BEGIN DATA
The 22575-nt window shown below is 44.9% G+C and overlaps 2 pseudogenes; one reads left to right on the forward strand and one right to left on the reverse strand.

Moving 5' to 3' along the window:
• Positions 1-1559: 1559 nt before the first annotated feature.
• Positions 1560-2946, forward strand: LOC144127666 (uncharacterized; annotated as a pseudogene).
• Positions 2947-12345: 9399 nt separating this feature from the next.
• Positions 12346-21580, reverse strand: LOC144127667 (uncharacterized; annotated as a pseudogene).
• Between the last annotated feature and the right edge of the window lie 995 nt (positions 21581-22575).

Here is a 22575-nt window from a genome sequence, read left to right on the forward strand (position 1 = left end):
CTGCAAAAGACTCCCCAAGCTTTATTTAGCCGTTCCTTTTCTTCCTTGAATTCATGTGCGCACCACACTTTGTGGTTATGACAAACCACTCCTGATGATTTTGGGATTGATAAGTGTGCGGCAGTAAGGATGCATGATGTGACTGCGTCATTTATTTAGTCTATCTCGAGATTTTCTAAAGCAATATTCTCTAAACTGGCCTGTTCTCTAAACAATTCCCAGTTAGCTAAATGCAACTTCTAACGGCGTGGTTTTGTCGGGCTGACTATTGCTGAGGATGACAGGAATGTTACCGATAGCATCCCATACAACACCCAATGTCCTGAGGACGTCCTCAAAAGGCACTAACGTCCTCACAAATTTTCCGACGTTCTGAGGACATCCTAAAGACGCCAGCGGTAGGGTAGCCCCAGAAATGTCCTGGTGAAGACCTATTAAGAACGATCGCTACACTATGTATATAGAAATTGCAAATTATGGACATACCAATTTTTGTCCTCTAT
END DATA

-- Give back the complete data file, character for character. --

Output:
The 22575-nt window shown below is 44.9% G+C and overlaps 2 pseudogenes; one reads left to right on the forward strand and one right to left on the reverse strand.

Moving 5' to 3' along the window:
• Positions 1-1559: 1559 nt before the first annotated feature.
• Positions 1560-2946, forward strand: LOC144127666 (uncharacterized; annotated as a pseudogene).
• Positions 2947-12345: 9399 nt separating this feature from the next.
• Positions 12346-21580, reverse strand: LOC144127667 (uncharacterized; annotated as a pseudogene).
• Between the last annotated feature and the right edge of the window lie 995 nt (positions 21581-22575).

Here is a 22575-nt window from a genome sequence, read left to right on the forward strand (position 1 = left end):
CTGCAAAAGACTCCCCAAGCTTTATTTAGCCGTTCCTTTTCTTCCTTGAATTCATGTGCGCACCACACTTTGTGGTTATGACAAACCACTCCTGATGATTTTGGGATTGATAAGTGTGCGGCAGTAAGGATGCATGATGTGACTGCGTCATTTATTTAGTCTATCTCGAGATTTTCTAAAGCAATATTCTCTAAACTGGCCTGTTCTCTAAACAATTCCCAGTTAGCTAAATGCAACTTCTAACGGCGTGGTTTTGTCGGGCTGACTATTGCTGAGGATGACAGGAATGTTACCGATAGCATCCCATACAACACCCAATGTCCTGAGGACGTCCTCAAAAGGCACTAACGTCCTCACAAATTTTCCGACGTTCTGAGGACATCCTAAAGACGCCAGCGGTAGGGTAGCCCCAGAAATGTCCTGGTGAAGACCTATTAAGAACGATCGCTACACTATGTATATAGAAATTGCAAATTATGGACATACCAATTTTTGTCCTCTAT